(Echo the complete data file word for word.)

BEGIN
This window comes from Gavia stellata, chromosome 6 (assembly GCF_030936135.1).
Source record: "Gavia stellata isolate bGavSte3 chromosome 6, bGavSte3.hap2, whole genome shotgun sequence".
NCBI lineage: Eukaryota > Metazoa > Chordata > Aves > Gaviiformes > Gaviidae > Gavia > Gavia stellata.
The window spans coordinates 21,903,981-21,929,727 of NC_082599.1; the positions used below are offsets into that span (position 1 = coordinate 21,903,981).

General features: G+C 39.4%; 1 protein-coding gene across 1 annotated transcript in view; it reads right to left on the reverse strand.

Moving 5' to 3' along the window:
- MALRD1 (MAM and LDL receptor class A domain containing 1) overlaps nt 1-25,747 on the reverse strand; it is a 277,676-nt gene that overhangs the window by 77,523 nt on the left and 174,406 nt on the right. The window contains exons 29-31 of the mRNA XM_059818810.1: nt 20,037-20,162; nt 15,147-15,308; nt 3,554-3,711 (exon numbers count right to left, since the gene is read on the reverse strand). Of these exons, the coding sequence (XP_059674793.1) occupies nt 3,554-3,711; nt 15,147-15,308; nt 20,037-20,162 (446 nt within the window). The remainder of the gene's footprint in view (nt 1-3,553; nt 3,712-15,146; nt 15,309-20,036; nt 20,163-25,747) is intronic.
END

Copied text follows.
This window comes from Gavia stellata, chromosome 6 (assembly GCF_030936135.1).
Source record: "Gavia stellata isolate bGavSte3 chromosome 6, bGavSte3.hap2, whole genome shotgun sequence".
NCBI lineage: Eukaryota > Metazoa > Chordata > Aves > Gaviiformes > Gaviidae > Gavia > Gavia stellata.
The window spans coordinates 21,903,981-21,929,727 of NC_082599.1; the positions used below are offsets into that span (position 1 = coordinate 21,903,981).

General features: G+C 39.4%; 1 protein-coding gene across 1 annotated transcript in view; it reads right to left on the reverse strand.

Moving 5' to 3' along the window:
- MALRD1 (MAM and LDL receptor class A domain containing 1) overlaps nt 1-25,747 on the reverse strand; it is a 277,676-nt gene that overhangs the window by 77,523 nt on the left and 174,406 nt on the right. The window contains exons 29-31 of the mRNA XM_059818810.1: nt 20,037-20,162; nt 15,147-15,308; nt 3,554-3,711 (exon numbers count right to left, since the gene is read on the reverse strand). Of these exons, the coding sequence (XP_059674793.1) occupies nt 3,554-3,711; nt 15,147-15,308; nt 20,037-20,162 (446 nt within the window). The remainder of the gene's footprint in view (nt 1-3,553; nt 3,712-15,146; nt 15,309-20,036; nt 20,163-25,747) is intronic.